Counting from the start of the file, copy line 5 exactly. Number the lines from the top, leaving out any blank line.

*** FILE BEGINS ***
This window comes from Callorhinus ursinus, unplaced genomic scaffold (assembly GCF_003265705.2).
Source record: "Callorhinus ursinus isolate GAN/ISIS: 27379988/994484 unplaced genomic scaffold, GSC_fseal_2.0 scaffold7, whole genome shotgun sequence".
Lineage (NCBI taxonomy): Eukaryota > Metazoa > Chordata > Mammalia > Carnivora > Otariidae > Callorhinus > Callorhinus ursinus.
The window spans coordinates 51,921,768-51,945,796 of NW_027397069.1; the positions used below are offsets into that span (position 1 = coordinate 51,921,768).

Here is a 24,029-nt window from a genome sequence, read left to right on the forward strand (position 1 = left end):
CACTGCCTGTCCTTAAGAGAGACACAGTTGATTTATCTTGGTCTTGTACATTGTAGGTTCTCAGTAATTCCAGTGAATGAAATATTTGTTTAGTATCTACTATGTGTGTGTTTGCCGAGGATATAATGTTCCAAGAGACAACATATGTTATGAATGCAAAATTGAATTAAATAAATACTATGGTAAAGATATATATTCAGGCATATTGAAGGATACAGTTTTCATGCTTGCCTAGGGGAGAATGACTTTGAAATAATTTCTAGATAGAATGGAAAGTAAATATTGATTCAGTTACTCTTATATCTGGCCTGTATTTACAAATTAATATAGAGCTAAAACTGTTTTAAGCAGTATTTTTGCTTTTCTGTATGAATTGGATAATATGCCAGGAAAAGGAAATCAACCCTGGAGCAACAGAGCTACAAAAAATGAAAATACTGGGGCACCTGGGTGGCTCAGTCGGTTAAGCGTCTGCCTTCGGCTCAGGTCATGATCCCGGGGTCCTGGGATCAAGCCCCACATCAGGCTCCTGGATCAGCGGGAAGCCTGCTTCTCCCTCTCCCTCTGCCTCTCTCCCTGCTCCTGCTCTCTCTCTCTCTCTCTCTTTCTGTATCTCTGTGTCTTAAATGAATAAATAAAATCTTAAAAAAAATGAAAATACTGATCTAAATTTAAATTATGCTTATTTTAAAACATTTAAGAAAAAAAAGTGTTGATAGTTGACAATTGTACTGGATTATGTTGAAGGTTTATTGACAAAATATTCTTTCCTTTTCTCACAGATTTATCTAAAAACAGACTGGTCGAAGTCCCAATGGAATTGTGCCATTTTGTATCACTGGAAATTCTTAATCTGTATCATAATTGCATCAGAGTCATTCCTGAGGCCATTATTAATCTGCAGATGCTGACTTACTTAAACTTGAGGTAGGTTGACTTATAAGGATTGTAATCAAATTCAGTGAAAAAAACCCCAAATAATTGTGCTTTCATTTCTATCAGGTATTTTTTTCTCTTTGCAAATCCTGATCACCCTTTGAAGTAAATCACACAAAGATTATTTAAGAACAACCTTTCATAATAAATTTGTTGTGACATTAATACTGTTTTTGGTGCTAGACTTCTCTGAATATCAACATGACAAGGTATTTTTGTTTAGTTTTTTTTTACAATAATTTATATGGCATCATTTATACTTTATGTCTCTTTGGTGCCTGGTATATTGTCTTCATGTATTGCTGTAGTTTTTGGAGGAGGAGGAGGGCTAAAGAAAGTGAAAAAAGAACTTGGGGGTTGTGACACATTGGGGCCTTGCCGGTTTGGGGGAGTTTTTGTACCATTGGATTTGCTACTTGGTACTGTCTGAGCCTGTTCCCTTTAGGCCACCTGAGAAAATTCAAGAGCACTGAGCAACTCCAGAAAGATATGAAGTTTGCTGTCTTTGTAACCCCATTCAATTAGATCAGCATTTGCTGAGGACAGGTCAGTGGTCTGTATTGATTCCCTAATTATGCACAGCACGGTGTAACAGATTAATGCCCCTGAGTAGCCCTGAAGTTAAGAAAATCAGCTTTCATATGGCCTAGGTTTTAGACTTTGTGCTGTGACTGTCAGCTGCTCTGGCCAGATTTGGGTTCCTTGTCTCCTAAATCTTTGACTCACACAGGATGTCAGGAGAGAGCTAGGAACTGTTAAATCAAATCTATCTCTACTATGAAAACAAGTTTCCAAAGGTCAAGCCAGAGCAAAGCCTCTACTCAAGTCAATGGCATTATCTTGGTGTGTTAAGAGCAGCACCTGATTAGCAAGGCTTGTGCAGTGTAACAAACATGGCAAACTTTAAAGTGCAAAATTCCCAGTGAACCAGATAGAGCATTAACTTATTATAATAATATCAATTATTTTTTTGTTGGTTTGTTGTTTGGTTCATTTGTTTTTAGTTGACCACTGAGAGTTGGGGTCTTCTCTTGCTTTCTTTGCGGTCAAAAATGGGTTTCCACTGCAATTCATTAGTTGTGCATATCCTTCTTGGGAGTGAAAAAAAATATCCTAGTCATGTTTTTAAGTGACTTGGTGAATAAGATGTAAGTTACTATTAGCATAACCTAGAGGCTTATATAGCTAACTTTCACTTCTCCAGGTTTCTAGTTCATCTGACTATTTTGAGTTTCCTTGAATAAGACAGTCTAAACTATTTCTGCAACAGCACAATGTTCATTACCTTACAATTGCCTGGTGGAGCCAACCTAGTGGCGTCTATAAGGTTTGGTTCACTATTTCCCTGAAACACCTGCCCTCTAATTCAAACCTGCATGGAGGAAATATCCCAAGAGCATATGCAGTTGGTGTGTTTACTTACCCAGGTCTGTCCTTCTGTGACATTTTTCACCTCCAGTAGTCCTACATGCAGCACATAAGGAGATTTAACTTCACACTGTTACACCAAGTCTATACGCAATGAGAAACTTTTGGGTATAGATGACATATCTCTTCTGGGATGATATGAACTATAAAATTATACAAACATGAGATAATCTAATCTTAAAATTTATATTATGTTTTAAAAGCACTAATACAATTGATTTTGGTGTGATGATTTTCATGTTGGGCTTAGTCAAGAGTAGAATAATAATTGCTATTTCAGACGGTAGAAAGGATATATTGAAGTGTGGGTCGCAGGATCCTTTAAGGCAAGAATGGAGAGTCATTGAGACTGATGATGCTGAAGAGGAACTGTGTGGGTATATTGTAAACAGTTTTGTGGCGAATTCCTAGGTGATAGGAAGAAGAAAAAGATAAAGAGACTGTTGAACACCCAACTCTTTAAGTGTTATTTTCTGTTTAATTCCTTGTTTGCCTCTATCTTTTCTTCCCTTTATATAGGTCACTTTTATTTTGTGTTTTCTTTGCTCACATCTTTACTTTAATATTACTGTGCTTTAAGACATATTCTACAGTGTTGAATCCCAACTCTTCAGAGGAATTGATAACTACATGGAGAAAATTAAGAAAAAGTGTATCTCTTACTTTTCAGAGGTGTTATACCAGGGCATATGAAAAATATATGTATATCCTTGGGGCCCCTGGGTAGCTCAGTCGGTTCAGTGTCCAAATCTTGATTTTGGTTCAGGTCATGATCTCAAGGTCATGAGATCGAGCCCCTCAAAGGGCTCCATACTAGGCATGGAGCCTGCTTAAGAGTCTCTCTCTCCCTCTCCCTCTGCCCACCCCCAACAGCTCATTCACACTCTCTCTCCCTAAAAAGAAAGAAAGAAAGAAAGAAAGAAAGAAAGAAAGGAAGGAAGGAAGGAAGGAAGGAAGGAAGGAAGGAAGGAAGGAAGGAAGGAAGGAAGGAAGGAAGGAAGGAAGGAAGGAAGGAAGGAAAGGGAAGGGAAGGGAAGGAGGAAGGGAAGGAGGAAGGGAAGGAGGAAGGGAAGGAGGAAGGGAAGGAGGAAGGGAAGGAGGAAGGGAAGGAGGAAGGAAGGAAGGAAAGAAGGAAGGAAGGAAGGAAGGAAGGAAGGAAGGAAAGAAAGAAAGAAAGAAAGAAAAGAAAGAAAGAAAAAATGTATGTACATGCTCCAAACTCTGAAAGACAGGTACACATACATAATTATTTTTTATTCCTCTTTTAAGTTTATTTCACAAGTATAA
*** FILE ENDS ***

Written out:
Here is a 24,029-nt window from a genome sequence, read left to right on the forward strand (position 1 = left end):